I think it's important to recognize the differences between monopolists with lock-in (e.g. Microsoft with Windows and Office) and those without lock-in. Even though I'm also concerned about the amount of data that Google has, I'm sure they'll at some point end up like Yahoo or AOL. The question only is how long it takes.
IMO Microsoft is only around because they could generate revenues from lock-in effects during years where their new products were really bad. They've caught up now and did a lot right in the last years (and already benefit from it financially). But if they'd only had a portfolio like Google, I'm not sure they would still play a role.
DDG has yielded results far superior to google years (IMHO, this is a bit subjective), but I don't see people moving over because google is simply "what they know".
A better alternative won't make people move, they need further motivation.
"We see you haven't signed up yet for AMP, so we've done the work for you"
Yes, I get they wouldn't do this, but the fact that they could is a little scary.
It's unusual for a root CA to be run by a service that otherwise has nothing to do with CA issuance, for the primary purpose of issuing certificates for that service's first-party sites, and not for third-party sites. I can't think of a single other example of a single-purpose root CA like this.
(The announcement mentions that they might use this to operate as a CA for third-party sites as well, but right now it exists to certify first-party sites.)
Department of Defense: http://www.disa.mil/enterprise-services/identity-and-access-...
I wonder why browser won't automatically store the fingerprint for every HTTPS-certificate it encounters and throw up a fuzz to the user if a certificate changes without any good reason?
This proves that whoever has the new cert used to have the old cert. A browser would save a copy of a certificate the first time it visits a site, then when it visits again later it could request the chain of certs back to the first one it ever encountered. Past certs verify new certs; this check wouldn't even involve a CA.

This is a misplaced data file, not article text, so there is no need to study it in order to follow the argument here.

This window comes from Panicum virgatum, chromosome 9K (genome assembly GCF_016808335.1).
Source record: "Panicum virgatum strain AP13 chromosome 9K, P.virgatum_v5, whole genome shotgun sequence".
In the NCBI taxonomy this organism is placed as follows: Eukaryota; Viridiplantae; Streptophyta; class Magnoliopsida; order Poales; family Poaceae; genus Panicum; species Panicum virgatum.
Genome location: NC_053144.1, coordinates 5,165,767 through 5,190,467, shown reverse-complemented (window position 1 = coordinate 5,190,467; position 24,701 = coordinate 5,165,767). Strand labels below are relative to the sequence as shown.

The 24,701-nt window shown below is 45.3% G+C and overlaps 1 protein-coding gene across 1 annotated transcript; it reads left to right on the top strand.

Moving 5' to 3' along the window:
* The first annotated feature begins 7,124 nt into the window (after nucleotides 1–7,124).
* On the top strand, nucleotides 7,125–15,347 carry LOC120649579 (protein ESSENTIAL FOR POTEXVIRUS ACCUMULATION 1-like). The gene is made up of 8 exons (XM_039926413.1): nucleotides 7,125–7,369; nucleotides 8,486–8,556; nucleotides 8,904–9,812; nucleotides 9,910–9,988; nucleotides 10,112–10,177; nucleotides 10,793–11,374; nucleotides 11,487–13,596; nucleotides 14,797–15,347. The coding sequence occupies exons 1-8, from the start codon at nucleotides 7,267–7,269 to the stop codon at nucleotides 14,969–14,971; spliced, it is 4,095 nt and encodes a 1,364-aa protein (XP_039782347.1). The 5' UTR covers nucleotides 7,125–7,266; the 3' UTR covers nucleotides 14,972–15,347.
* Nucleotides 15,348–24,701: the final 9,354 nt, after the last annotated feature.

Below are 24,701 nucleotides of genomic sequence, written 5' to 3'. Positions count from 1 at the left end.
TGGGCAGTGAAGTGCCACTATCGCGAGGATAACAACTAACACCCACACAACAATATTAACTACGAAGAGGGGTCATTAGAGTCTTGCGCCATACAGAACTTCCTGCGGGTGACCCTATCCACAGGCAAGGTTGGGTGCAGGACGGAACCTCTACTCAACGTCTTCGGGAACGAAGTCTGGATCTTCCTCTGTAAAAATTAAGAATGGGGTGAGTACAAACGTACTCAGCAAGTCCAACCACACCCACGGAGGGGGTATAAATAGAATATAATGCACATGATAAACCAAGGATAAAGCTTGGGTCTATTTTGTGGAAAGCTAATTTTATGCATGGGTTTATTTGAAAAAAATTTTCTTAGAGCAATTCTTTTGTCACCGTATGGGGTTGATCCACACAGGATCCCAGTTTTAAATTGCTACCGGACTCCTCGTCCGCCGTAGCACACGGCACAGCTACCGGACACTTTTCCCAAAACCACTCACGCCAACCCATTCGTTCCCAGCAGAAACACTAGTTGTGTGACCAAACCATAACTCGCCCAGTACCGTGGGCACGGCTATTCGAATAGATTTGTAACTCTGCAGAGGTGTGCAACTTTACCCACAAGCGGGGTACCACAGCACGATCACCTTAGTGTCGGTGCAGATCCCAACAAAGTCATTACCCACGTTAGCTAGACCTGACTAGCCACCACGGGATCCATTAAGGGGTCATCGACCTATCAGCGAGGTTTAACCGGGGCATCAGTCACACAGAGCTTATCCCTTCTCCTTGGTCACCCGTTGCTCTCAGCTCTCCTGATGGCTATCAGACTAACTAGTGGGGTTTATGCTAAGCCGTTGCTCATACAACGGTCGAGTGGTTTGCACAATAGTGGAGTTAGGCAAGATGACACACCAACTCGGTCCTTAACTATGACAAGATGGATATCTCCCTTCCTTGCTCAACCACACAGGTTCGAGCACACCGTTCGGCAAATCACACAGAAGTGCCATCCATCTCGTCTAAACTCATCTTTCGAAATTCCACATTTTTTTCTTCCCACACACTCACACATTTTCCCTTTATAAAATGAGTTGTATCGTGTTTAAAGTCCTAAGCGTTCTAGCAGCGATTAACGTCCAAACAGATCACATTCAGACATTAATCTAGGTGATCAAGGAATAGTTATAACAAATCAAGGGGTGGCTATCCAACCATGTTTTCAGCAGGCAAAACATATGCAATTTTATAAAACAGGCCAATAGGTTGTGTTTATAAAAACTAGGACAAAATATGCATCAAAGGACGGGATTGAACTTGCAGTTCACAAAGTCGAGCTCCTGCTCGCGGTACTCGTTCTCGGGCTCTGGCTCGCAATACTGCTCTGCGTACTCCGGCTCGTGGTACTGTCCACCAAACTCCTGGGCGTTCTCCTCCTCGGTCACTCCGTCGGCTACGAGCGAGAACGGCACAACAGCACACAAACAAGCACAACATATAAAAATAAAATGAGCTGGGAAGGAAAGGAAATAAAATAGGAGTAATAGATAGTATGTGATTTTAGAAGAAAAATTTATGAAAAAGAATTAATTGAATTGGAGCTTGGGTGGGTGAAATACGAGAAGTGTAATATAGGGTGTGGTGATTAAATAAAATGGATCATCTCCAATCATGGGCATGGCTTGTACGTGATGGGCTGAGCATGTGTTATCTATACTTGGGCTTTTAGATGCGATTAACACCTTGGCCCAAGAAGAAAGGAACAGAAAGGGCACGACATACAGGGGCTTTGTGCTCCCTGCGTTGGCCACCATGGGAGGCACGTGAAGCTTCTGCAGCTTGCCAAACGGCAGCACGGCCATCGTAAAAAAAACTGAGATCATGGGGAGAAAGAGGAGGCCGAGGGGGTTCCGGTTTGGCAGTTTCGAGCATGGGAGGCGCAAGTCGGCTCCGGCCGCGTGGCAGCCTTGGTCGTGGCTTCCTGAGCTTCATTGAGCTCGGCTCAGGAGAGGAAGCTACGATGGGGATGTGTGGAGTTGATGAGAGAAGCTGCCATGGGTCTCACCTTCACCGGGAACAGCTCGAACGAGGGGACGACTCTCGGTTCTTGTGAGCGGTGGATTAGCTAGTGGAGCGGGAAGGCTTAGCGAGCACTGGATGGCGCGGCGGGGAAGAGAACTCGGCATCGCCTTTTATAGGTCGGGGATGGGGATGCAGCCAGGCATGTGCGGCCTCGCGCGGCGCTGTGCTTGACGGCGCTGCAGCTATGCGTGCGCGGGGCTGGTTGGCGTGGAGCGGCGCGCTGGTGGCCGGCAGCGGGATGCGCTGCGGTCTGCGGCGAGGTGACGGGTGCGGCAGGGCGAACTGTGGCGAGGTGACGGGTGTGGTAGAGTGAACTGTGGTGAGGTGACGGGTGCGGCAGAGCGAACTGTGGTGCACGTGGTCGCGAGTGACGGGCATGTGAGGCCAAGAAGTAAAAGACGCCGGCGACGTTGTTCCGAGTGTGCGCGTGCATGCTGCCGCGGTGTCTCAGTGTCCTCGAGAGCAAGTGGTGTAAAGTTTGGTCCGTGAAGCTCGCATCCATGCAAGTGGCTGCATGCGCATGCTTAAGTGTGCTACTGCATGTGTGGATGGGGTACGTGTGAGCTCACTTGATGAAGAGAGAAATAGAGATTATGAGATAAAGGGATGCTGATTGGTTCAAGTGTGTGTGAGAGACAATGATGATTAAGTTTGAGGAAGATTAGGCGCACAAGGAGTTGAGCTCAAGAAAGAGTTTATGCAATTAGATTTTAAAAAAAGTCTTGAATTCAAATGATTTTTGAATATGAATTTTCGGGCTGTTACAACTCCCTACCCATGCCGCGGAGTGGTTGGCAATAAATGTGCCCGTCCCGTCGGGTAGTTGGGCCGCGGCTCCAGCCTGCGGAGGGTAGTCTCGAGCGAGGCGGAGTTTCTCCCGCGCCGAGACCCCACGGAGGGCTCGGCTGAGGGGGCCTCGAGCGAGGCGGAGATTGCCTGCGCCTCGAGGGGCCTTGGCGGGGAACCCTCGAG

This basically overlays trust-on-first-use security model on top of the CA security model and would make it much more difficult to perform a MITM on sites that the user regularly visits (which are probably the most valuable targets).
It's possible for sites to instruct browsers to do it though, but that's opt-in. https://en.wikipedia.org/w/index.php?title=HTTP_Public_Key_P...
The certificate pinning of CA is not that useful.
So google rotate a lot of certs, but I bet 95% of the internet use one cert for one server until it expires. Google could fall in in line.
In any case, I was only trying to suggest why this seemed odd, based in part on the availability heuristic: whether this is a common practice or not, it doesn't seem like something people (even people who regularly read about changes or events in the CA landscape) would see regularly.
Edit: At least it felt like a slow stream to me. Search isn't being very cooperative towards my cause right now... The only item matching my memory is https://news.ycombinator.com/item?id=13013494 , but I'll be damned if there weren't others.
CAs should be required to announce ownership or large administration changes, and trust in said CAs should be revoked upon change unless/until they have been re-audited.
It should not be based on "root" certificates rather something more like blockchain for generating security keys and each roll /session generates a new key.
IANAEE but if building a currency is possible without it being possible to create fake money then it should be possible to protect websites in a similarly decentralised way.
Brian Smith has argued for supporting only P-256, P-384 and Curve25519: https://briansmith.org/GFp-0. That said, Mozilla decided to continue to advertize support for P-521 for NSS (https://bugzilla.mozilla.org/show_bug.cgi?id=1128792).
P-256 and P-384 are widely supported in various TLS libraries (SChannel, SecureTransport, OpenSSL, NSS), whereas Curve25519 doesn’t yet seem present in Microsoft or Apple’s libraries. I suppose with TLS 1.3 support perhaps we may see it implemented?
Unfortunately it seems none of the NIST curves (P-*) are considered “safe” by DJB and Tanja Lange: https://safecurves.cr.yp.to/.
As much as we might trust Google, shouldn't there be something like separation of powers as a safeguard?
* The international banking regime
* The US legal regime for corporate purposes
* Many other national regimes for operating purposes
But of course that train left the station 30 years ago... in the current landscape I don't mind gTLDs any more than the general mess that is current DNS "hierarchy".
That's also how large sites handle it. Amazon.com will lead you to the US page, not to an international section (e.g. where you could choose where to go).
How do we (or Google) know that the CIA and FBI can't create certificates from all the CAs because they have stolen/demanded the Root CA for them?
If I was a TLA I'd want the ability to perfectly MITM anyone.